A Brief History
Adapted from the Encyclopedia of Louisville
The Butchertown neighborhood is located just east of the downtown area, bordered by the Ohio River to the north, Interstate 65 to the west, Main Street to the south, and Mellwood Avenue and Beargrass Creek to the east. Butchertown’s history can be traced to the year 1796 when Henry Fait established one of Jefferson County’s first gristmills in the area.
In 1802 Col. Frederick Geiger purchased 2000 acres extending from Beargrass Creek to the Ohio River, and was given a license by the Kentucky Legislature to operate a ferry between his property and Jeffersonville in the Northwest Territory. Geiger built brick buildings on the Ohio River for the operation of the ferry service near present day Towhead Island, a house (Linden Hill) near the southern boundary of his 2000 acres at Beargrass Creek, and two mills. In September of 1811, “Col. Geiger, under a call from Governor Harrison, at once raised a company who encamped on his land in an apple orchard on the left bank of Beargrass Creek...” These were the Kentucky Riflemen who fought under Geiger’s command at the Battle of Tippecanoe. In 1815 Col. Geiger conscripted the limestone bridgeacross Beargrass Creek extending Frankfort Avenuein front of his house. Col. Geiger “accumulated a fortune, and died August 28, 1832, leaving manydecendents.” (*The Battle of Tippecanoe,” Captain Alfred Pirtle, Filson Club Quarterly, 1900)
It was not until 1827 that Butchertown began taking on its urban character. In that year, Louisville annexed parts of the area. Shortly thereafter, the first wave of German immigrants arrived and many became butchers. Butchering animals had been banned from the city core early on, but this did not present a problem because the city’s eastern reaches were more practical for the task. The land sat astride a major turnpike from the east (now Frankfort and Story Avenues), and Beargrass Creek was useful for dumping animal wastes. To accommodate the growing industry, the Bourbon Stock Yards was established in 1834. Other related businesses such as tanneries, cooperages, soap makers, agricultural supply dealers, and blacksmiths soon sprang up. Breweries and distilleries were built to satisfy German thirsts.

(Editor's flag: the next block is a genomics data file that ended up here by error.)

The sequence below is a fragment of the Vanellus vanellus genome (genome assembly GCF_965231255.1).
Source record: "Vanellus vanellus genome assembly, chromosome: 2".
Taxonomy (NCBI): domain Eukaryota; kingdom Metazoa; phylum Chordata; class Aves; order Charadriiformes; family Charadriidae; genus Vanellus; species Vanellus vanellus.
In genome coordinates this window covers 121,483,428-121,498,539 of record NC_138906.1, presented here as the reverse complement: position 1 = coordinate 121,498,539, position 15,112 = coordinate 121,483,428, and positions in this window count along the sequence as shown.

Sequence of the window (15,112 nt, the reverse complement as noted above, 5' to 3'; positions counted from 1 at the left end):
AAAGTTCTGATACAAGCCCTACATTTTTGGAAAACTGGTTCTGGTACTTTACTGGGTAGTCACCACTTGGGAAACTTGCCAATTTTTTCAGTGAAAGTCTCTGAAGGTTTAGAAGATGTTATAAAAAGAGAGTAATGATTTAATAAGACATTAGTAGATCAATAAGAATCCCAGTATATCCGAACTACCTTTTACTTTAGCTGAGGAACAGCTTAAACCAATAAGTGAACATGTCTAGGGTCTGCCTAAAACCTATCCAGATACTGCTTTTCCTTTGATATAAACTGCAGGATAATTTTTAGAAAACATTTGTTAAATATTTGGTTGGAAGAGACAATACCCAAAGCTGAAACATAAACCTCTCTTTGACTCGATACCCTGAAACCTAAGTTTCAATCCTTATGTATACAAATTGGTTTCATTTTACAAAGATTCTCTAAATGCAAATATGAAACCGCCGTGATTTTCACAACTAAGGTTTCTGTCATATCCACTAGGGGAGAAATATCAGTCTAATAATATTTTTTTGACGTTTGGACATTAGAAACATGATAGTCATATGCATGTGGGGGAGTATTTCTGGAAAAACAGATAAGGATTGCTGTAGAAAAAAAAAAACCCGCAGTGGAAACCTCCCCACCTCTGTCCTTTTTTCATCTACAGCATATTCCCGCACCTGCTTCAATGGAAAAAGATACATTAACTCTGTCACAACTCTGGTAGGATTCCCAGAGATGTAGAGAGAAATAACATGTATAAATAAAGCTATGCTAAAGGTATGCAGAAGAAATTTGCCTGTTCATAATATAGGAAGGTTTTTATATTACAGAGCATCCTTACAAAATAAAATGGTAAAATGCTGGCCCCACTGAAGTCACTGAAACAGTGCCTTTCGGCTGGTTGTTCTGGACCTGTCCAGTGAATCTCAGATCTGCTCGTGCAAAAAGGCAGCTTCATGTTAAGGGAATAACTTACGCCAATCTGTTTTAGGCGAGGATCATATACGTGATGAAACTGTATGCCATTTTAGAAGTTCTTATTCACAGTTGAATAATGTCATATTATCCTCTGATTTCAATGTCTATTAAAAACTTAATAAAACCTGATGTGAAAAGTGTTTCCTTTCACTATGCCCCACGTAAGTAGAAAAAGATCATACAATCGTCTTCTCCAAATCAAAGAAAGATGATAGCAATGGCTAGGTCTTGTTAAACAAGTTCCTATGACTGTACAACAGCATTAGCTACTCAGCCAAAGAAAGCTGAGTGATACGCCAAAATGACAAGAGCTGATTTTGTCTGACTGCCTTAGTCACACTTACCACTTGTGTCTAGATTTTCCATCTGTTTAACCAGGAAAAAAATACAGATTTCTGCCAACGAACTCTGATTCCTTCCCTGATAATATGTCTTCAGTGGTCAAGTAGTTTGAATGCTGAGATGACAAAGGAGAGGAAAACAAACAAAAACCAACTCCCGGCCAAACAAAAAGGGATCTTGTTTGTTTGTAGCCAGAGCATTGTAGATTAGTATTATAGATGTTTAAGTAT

The neighborhood’s present street system took shape on April 16, 1841, when city surveyor John Tunstall platted the area. Most of the present street names date from that time. For years, local historians have heldthat street names such as Washington, Adams, Franklin, and Webster were chosen out of patriotic fervor, but that is not quite so. Two early Butchertown landowners, George Buchanan (for whom Buchanan St. is named) and Isaac Stewart, were Whigs. When it came time to name streets on their land, Federalist or Whig names were chosen. Except for Calhoun (named for a renegade southern Democrat), no Democratic names were picked.
For most of the nineteenth century, Butchertown remained a thriving, petit bourgeois neighborhood, with a continental flavor still hinted at today. Other Louisvillians often professed shock at the Sunday gatherings at Woodland Garden, beer drinking and bowling took place without regard for the Sabbath.
The Butchertown culture began to fade as large meatpacking plants moved into the area toward the end of the nineteenth century. The next few decades witnessed even more dramatic changes. In 1931, the city’s new zoning laws designated the entire neighborhood industrial. After the devastating flood of 1937, many homes were pulled down. Housing stock deteriorated as homeowners moved to the suburbs in the 1950s. The 1960s saw an interstate highway built through the area. Through it all, St. Joseph Catholic Church and its impressive spires have been a center of much activity.
Faced with even further encroachment by industry, a few remaining homeowners finally banded together in the mid-1960s to fight for neighborhood preservation. Their first success came in 1966 when they persuaded the city to switch the neighborhood’s zoning to partial residential. A new corporation, Butchertown, Inc., began buying dilapidated structures to renovate for resale. The result was a more stabilized community that was quieter, yet energetic. Butchertown’s remarkable preservation movement was inspired by the revitalization efforts of Old Louisville, and its success led to further renewal in other areas. See Courie -Journal Dec. 9, 1973; George Yater, Two Hundred Years at the Falls of the Ohio (Louisville 1979). David Williams